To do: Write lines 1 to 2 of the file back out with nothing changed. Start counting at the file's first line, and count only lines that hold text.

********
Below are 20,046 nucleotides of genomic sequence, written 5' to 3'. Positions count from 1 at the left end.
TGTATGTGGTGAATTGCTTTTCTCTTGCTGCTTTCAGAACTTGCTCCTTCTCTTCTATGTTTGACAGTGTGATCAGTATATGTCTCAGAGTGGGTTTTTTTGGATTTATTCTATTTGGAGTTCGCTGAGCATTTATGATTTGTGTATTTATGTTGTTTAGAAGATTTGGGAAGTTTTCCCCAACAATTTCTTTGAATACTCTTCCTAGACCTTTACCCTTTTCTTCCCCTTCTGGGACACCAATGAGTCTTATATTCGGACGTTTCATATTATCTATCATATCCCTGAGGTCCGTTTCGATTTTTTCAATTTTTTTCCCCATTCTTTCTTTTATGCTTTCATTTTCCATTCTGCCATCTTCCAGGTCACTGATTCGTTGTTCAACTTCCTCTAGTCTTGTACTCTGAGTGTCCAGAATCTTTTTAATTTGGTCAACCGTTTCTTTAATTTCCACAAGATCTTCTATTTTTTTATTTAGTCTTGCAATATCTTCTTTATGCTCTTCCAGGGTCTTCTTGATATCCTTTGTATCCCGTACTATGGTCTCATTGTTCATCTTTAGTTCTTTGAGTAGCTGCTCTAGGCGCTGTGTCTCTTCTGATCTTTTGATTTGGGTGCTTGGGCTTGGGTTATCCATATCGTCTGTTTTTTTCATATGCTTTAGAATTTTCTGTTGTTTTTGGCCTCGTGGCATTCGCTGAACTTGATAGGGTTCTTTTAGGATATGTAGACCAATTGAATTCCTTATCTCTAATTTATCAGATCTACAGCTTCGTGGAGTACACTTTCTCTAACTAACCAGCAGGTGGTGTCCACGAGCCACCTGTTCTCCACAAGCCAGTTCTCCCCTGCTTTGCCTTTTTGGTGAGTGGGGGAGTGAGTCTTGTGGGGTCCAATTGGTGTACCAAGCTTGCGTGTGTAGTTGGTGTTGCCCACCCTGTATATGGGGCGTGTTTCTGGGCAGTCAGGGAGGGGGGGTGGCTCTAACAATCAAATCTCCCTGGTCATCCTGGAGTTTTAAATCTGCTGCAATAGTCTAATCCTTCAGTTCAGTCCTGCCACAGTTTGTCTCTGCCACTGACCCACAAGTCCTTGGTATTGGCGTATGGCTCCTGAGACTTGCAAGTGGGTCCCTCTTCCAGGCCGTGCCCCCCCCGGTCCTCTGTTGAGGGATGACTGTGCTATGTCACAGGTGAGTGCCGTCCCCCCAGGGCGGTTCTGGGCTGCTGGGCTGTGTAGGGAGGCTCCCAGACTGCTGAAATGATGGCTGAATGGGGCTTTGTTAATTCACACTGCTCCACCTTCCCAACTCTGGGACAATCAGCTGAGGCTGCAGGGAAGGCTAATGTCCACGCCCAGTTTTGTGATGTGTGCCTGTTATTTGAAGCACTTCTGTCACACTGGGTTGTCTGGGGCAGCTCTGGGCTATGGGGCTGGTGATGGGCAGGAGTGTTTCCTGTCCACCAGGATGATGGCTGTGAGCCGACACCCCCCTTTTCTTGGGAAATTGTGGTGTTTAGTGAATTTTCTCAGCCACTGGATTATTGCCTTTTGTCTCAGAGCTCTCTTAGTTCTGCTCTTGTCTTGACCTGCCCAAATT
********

Below are 20,046 nucleotides of genomic sequence, written 5' to 3'. Positions count from 1 at the left end.
TGTATGTGGTGAATTGCTTTTCTCTTGCTGCTTTCAGAACTTGCTCCTTCTCTTCTATGTTTGACAGTGTGATCAGTATATGTCTCAGAGTGGGTTTTTTTGGATTTATTCTATTTGGAGTTCGCTGAGCATTTATGATTTGTGTATTTATGTTGTTTAGAAGATTTGGGAAGTTTTCCCCAACAATTTCTTTGAATACTCTTCCTAGACCTTTACCCTTTTCTTCCCCTTCTGGGACACCAATGAGTCTTATATTCGGACGTTTCATATTATCTATCATATCCCTGAGGTCCGTTTCGATTTTTTCAATTTTTTTCCCCATTCTTTCTTTTATGCTTTCATTTTCCATTCTGCCATCTTCCAGGTCACTGATTCGTTGTTCAACTTCCTCTAGTCTTGTACTCTGAGTGTCCAGAATCTTTTTAATTTGGTCAACCGTTTCTTTAATTTCCACAAGATCTTCTATTTTTTTATTTAGTCTTGCAATATCTTCTTTATGCTCTTCCAGGGTCTTCTTGATATCCTTTGTATCCCGTACTATGGTCTCATTGTTCATCTTTAGTTCTTTGAGTAGCTGCTCTAGGCGCTGTGTCTCTTCTGATCTTTTGATTTGGGTGCTTGGGCTTGGGTTATCCATATCGTCTGTTTTTTTCATATGCTTTAGAATTTTCTGTTGTTTTTGGCCTCGTGGCATTCGCTGAACTTGATAGGGTTCTTTTAGGATATGTAGACCAATTGAATTCCTTATCTCTAATTTATCAGATCTACAGCTTCGTGGAGTACACTTTCTCTAACTAACCAGCAGGTGGTGTCCACGAGCCACCTGTTCTCCACAAGCCAGTTCTCCCCTGCTTTGCCTTTTTGGTGAGTGGGGGAGTGAGTCTTGTGGGGTCCAATTGGTGTACCAAGCTTGCGTGTGTAGTTGGTGTTGCCCACCCTGTATATGGGGCGTGTTTCTGGGCAGTCAGGGAGGGGGGGTGGCTCTAACAATCAAATCTCCCTGGTCATCCTGGAGTTTTAAATCTGCTGCAATAGTCTAATCCTTCAGTTCAGTCCTGCCACAGTTTGTCTCTGCCACTGACCCACAAGTCCTTGGTATTGGCGTATGGCTCCTGAGACTTGCAAGTGGGTCCCTCTTCCAGGCCGTGCCCCCCCCGGTCCTCTGTTGAGGGATGACTGTGCTATGTCACAGGTGAGTGCCGTCCCCCCAGGGCGGTTCTGGGCTGCTGGGCTGTGTAGGGAGGCTCCCAGACTGCTGAAATGATGGCTGAATGGGGCTTTGTTAATTCACACTGCTCCACCTTCCCAACTCTGGGACAATCAGCTGAGGCTGCAGGGAAGGCTAATGTCCACGCCCAGTTTTGTGATGTGTGCCTGTTATTTGAAGCACTTCTGTCACACTGGGTTGTCTGGGGCAGCTCTGGGCTATGGGGCTGGTGATGGGCAGGAGTGTTTCCTGTCCACCAGGATGATGGCTGTGAGCCGACACCCCCCTTTTCTTGGGAAATTGTGGTGTTTAGTGAATTTTCTCAGCCACTGGATTATTGCCTTTTGTCTCAGAGCTCTCTTAGTTCTGCTCTTGTCTTGACCTGCCCAAATT